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Class AAA playoffs: Can Capital slow down Wheeling Park?

Capital’s K.J. Taylor is one of several skill position players the Cougars count on.


PARKERSBURG, W.Va. — Although the two schools are separated by nearly 200 miles, Capital and Wheeling Park have an extensive recent history of playing each other when it matters most.

For the fourth time in the last six seasons, the Cougars and Patriots will square off in a Class AAA playoff matchup when No. 6 Wheeling Park welcomes No. 11 Capital to Wheeling Island Stadium for a first-round showdown at 7:30 p.m. Friday.

“For whatever reason, we’ve found ourselves matched up with Capital,” Wheeling Park head coach Chris Daugherty said. “Out of all the teams in the southern area of the state, we’re probably most familiar with Capital.”

The Patriots and Cougars have each won a state championship over the last decade — the only Class AAA programs to do so besides Martinsburg, which has claimed seven titles since 2010.

The recent playoff history between the two storied programs began in the 2014 playoffs, when Capital defeated Wheeling Park in a quarterfinal en route to winning it all. However, the following season, the Patriots exacted some revenge with a 23-15 victory over the Cougars in the Class AAA title game.

In 2017, Capital had its way in a 63-21 first-round win over Wheeling Park.

“It’s crazy how it works out. We’ve played them a lot,” Capital coach Jon Carpenter said. “It doesn’t take much to break each other down. 

“It’s exciting. You want to play good people. You want to play on that field and in that stadium. It’s what high school football is about.”

The Patriots (8-2) enter the postseason winners of three straight and are unbeaten since their lone loss to an in-state opponent, 26-24 at Musselman on Oct. 18.

Wheeling Park is 3-2 in games decided by single digits this year, while the Cougars (5-5) are 1-3 in games decided by 12 or fewer points and 0-2 in games decided by single digits.

“We know that 5-5 or 10-0, they’re going to have some kids that can play and they’re coached well,” Daugherty said. “We’re five points away from being undefeated, but a handful of plays away from being 5-5. That’s the way football is and it rolled that way for them, but that doesn’t mean they’re not any good. I know better than that.”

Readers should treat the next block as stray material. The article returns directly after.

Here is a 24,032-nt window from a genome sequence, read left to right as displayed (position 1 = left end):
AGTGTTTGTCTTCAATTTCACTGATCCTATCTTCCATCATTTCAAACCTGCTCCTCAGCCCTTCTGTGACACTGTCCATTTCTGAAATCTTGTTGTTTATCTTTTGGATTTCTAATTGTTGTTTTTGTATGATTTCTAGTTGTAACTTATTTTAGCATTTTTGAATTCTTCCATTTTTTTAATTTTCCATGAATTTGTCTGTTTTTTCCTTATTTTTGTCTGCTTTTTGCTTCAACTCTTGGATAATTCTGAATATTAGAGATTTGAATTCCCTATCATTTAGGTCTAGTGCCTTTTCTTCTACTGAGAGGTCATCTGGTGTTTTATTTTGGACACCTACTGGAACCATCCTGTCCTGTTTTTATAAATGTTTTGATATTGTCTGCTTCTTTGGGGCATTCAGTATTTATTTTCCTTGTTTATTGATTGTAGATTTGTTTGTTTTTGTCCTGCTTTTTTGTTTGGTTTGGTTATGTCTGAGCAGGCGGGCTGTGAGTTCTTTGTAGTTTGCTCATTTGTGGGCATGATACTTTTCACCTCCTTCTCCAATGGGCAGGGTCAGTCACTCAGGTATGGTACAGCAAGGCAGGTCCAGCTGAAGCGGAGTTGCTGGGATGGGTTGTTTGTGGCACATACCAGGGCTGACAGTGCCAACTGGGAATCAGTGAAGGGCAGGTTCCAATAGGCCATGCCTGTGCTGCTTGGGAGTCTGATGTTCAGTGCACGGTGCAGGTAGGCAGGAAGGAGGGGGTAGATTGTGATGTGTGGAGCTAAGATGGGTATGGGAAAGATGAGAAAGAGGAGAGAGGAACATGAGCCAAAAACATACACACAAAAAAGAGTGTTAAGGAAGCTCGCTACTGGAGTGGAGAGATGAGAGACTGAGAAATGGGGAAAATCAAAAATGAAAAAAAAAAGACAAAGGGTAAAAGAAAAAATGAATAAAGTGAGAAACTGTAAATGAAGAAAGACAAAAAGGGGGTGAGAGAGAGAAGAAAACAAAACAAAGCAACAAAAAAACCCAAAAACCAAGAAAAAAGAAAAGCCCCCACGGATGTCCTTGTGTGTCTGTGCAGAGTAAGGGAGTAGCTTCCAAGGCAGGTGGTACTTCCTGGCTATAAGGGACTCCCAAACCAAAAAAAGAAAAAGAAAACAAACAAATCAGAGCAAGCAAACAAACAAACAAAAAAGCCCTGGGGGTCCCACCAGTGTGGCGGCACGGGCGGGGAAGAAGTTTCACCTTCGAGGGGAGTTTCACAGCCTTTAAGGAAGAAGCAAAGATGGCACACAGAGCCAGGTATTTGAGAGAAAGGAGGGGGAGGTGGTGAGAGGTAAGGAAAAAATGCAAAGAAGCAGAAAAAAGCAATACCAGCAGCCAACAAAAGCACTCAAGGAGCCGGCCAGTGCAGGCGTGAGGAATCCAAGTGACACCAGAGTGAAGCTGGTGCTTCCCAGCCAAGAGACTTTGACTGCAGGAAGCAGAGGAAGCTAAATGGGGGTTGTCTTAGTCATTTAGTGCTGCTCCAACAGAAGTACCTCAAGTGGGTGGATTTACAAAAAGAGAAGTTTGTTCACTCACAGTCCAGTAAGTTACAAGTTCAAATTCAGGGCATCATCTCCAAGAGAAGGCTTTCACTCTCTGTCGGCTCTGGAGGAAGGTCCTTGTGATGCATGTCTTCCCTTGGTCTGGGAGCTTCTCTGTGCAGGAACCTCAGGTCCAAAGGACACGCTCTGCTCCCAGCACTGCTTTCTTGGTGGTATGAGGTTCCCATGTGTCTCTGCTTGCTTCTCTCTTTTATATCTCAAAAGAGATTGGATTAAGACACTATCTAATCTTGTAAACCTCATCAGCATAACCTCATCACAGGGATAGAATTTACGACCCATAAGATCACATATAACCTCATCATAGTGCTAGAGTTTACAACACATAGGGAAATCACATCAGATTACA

Both teams have explosive passing attacks, with the Patriots led by quarterback Alex Dunlevy. 

Dunlevy, a Kennedy Award candidate, has a variety of weapons at his disposal, including wideouts Steven Mitchell, Shaheed Jackson, Carson Namack, Sincere Sinclair and Xavier Morris.

When Patriots’ tailback Rapheal Bradley is able to get going, an offense that scored at least 24 points in all 10 games and 33 or more in nine contests is that much more dangerous.

“Just like always, they’ll spread the ball around and you have to defend the whole field,” Carpenter said.

Capital, meanwhile has scored 205 points in its wins and only 62 in its setbacks. The Cougars have often relied on big plays to succeed, though quarterback Evan Landers has a knack for producing them.

Landers likes to look the way of wideouts Kerion Martin, K.J. Taylor and Chance Knox, while running back Tay Calloway has also been a standout.

“Even if you’re holding them at bay, it only takes one play for them to get 6 points,” Daugherty said. “The Martin kid is very, very good. 

“They’ve run the ball predominantly. I know they might’ve struggled a little bit, but I know the coach is still going to try to run the football and make big plays through the air.”

With a surplus of skill position talent on both sides, the contest could very well come down to what team is more physical at the point of attack.

“We have to find a way to not get blown up on the line of scrimmage and get the ball out in space to alleviate some of that,” Carpenter said. “But it won’t be easy.”

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